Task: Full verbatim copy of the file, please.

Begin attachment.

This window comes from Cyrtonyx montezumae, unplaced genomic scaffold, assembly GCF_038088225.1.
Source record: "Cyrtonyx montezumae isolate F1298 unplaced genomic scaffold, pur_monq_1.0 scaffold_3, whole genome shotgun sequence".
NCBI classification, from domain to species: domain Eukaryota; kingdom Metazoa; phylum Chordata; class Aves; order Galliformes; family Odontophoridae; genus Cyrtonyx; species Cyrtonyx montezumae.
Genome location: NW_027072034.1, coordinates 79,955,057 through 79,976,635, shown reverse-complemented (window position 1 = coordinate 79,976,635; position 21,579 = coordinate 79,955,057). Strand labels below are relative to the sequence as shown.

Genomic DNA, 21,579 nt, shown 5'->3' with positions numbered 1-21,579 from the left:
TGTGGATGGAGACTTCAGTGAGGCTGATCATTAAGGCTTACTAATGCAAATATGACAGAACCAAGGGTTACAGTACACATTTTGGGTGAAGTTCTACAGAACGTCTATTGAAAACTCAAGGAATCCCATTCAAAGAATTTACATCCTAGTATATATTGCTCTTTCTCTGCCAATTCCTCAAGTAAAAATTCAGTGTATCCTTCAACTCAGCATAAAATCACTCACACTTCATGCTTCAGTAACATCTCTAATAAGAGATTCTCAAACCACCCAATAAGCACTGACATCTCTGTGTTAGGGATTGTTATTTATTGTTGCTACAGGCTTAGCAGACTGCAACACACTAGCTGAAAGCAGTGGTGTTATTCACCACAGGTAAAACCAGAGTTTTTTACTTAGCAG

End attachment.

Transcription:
This window comes from Cyrtonyx montezumae, unplaced genomic scaffold, assembly GCF_038088225.1.
Source record: "Cyrtonyx montezumae isolate F1298 unplaced genomic scaffold, pur_monq_1.0 scaffold_3, whole genome shotgun sequence".
NCBI classification, from domain to species: domain Eukaryota; kingdom Metazoa; phylum Chordata; class Aves; order Galliformes; family Odontophoridae; genus Cyrtonyx; species Cyrtonyx montezumae.
Genome location: NW_027072034.1, coordinates 79,955,057 through 79,976,635, shown reverse-complemented (window position 1 = coordinate 79,976,635; position 21,579 = coordinate 79,955,057). Strand labels below are relative to the sequence as shown.

Genomic DNA, 21,579 nt, shown 5'->3' with positions numbered 1-21,579 from the left:
TGTGGATGGAGACTTCAGTGAGGCTGATCATTAAGGCTTACTAATGCAAATATGACAGAACCAAGGGTTACAGTACACATTTTGGGTGAAGTTCTACAGAACGTCTATTGAAAACTCAAGGAATCCCATTCAAAGAATTTACATCCTAGTATATATTGCTCTTTCTCTGCCAATTCCTCAAGTAAAAATTCAGTGTATCCTTCAACTCAGCATAAAATCACTCACACTTCATGCTTCAGTAACATCTCTAATAAGAGATTCTCAAACCACCCAATAAGCACTGACATCTCTGTGTTAGGGATTGTTATTTATTGTTGCTACAGGCTTAGCAGACTGCAACACACTAGCTGAAAGCAGTGGTGTTATTCACCACAGGTAAAACCAGAGTTTTTTACTTAGCAG